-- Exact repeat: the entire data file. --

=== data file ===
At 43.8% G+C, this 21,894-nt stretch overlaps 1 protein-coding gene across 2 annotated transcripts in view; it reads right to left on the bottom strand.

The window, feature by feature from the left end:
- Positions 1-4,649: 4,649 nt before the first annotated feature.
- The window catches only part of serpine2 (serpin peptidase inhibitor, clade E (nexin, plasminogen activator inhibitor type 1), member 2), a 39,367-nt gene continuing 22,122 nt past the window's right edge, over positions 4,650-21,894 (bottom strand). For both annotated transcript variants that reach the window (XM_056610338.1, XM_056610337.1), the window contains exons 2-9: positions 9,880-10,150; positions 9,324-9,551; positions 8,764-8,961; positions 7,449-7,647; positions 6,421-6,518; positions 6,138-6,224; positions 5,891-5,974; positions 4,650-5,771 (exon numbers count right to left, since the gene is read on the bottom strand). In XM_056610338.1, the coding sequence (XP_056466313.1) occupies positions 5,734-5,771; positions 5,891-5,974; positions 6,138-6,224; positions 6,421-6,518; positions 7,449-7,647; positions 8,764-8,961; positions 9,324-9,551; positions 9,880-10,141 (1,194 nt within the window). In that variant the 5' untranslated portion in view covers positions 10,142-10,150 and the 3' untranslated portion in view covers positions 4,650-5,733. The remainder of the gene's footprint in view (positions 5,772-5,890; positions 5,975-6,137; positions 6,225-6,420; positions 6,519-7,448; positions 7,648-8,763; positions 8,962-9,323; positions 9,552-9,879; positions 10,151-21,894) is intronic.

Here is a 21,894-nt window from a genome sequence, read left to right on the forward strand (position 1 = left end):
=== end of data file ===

At 43.8% G+C, this 21,894-nt stretch overlaps 1 protein-coding gene across 2 annotated transcripts in view; it reads right to left on the bottom strand.

The window, feature by feature from the left end:
- Positions 1-4,649: 4,649 nt before the first annotated feature.
- The window catches only part of serpine2 (serpin peptidase inhibitor, clade E (nexin, plasminogen activator inhibitor type 1), member 2), a 39,367-nt gene continuing 22,122 nt past the window's right edge, over positions 4,650-21,894 (bottom strand). For both annotated transcript variants that reach the window (XM_056610338.1, XM_056610337.1), the window contains exons 2-9: positions 9,880-10,150; positions 9,324-9,551; positions 8,764-8,961; positions 7,449-7,647; positions 6,421-6,518; positions 6,138-6,224; positions 5,891-5,974; positions 4,650-5,771 (exon numbers count right to left, since the gene is read on the bottom strand). In XM_056610338.1, the coding sequence (XP_056466313.1) occupies positions 5,734-5,771; positions 5,891-5,974; positions 6,138-6,224; positions 6,421-6,518; positions 7,449-7,647; positions 8,764-8,961; positions 9,324-9,551; positions 9,880-10,141 (1,194 nt within the window). In that variant the 5' untranslated portion in view covers positions 10,142-10,150 and the 3' untranslated portion in view covers positions 4,650-5,733. The remainder of the gene's footprint in view (positions 5,772-5,890; positions 5,975-6,137; positions 6,225-6,420; positions 6,519-7,448; positions 7,648-8,763; positions 8,962-9,323; positions 9,552-9,879; positions 10,151-21,894) is intronic.

Here is a 21,894-nt window from a genome sequence, read left to right on the forward strand (position 1 = left end):